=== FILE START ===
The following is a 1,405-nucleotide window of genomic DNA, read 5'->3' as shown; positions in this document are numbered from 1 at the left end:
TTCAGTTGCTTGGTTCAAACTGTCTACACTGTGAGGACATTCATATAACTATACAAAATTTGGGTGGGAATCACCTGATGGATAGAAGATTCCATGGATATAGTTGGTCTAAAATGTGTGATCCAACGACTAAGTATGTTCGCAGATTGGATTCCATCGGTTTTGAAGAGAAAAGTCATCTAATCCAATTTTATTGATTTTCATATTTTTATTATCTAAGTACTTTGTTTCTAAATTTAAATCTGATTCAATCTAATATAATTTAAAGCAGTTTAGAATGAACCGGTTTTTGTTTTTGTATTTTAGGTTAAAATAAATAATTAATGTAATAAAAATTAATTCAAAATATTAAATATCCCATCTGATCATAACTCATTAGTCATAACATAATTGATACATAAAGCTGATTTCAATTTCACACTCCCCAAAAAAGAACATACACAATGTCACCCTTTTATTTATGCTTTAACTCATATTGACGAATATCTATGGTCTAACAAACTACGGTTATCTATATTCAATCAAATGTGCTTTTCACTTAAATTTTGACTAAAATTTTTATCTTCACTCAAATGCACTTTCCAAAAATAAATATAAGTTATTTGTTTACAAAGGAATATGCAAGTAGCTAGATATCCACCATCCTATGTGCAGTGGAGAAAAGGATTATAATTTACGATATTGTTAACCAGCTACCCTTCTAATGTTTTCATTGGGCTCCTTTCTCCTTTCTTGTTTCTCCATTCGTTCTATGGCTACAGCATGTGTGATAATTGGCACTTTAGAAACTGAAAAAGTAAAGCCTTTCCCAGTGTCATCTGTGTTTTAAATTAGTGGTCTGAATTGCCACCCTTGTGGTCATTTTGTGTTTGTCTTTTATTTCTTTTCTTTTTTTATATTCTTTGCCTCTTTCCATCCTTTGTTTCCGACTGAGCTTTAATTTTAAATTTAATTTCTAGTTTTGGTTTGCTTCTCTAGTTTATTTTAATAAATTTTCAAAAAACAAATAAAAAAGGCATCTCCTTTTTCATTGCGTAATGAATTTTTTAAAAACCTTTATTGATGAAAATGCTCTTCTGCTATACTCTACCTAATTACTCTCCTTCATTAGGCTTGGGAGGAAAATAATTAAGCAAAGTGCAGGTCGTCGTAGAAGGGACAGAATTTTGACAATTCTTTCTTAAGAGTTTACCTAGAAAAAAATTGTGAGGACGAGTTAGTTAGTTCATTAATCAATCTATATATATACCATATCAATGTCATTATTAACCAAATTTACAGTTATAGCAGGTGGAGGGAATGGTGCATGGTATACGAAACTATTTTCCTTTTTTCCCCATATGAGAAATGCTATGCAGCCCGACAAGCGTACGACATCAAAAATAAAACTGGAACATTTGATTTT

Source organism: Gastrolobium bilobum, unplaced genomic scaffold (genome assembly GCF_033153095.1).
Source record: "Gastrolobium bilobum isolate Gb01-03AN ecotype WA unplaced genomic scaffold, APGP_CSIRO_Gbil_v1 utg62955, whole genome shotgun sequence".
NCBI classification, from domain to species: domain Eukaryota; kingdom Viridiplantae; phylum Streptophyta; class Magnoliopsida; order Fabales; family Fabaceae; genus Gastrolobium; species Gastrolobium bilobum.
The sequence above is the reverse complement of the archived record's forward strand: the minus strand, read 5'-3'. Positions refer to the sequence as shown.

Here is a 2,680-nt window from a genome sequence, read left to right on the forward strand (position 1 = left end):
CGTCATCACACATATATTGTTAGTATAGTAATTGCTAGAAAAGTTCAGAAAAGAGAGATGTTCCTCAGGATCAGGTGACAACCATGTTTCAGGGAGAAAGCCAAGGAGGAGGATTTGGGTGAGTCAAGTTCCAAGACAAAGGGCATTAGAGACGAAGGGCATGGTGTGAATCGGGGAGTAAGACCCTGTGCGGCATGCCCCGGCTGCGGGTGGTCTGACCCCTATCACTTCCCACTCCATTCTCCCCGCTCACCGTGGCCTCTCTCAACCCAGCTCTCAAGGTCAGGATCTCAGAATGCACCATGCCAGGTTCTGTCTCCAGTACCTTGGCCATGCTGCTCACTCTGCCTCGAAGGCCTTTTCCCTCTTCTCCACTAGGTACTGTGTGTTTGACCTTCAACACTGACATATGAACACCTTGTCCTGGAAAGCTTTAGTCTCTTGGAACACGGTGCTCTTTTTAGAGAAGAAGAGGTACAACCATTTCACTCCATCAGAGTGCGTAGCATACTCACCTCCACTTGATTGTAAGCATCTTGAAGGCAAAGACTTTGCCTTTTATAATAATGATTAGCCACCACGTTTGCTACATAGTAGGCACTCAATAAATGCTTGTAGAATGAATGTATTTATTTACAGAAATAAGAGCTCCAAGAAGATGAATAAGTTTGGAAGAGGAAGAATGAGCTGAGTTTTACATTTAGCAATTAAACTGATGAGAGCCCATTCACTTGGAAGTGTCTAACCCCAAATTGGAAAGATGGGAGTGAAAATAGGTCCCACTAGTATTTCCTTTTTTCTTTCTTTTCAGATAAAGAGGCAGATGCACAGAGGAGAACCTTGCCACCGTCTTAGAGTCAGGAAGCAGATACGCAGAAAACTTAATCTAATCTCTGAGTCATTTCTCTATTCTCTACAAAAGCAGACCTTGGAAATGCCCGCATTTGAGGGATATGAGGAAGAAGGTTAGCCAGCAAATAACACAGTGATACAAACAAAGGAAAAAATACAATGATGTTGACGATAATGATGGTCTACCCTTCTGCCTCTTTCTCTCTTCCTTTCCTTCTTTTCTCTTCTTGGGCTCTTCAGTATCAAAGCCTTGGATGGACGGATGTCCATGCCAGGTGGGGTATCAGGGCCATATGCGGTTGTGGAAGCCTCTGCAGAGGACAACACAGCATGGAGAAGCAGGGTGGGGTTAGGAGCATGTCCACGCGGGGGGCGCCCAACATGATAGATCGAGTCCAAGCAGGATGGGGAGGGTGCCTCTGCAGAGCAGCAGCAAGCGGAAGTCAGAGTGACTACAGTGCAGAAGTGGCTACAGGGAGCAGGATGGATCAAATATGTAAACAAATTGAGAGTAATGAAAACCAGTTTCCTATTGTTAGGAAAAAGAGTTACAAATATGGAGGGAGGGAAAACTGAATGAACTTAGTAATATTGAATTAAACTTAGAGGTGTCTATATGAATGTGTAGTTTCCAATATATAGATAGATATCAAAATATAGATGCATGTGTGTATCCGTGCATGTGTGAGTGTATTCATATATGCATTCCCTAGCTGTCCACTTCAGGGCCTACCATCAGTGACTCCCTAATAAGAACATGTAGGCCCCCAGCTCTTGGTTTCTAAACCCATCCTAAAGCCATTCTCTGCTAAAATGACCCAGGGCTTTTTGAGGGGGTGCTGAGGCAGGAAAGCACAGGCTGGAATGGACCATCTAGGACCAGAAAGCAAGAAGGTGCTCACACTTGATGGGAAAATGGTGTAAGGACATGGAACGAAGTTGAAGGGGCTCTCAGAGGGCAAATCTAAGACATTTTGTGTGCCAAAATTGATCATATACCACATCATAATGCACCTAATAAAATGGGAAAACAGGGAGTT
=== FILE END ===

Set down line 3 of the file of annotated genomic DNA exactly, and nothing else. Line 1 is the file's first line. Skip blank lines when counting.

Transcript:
Source organism: Gastrolobium bilobum, unplaced genomic scaffold (genome assembly GCF_033153095.1).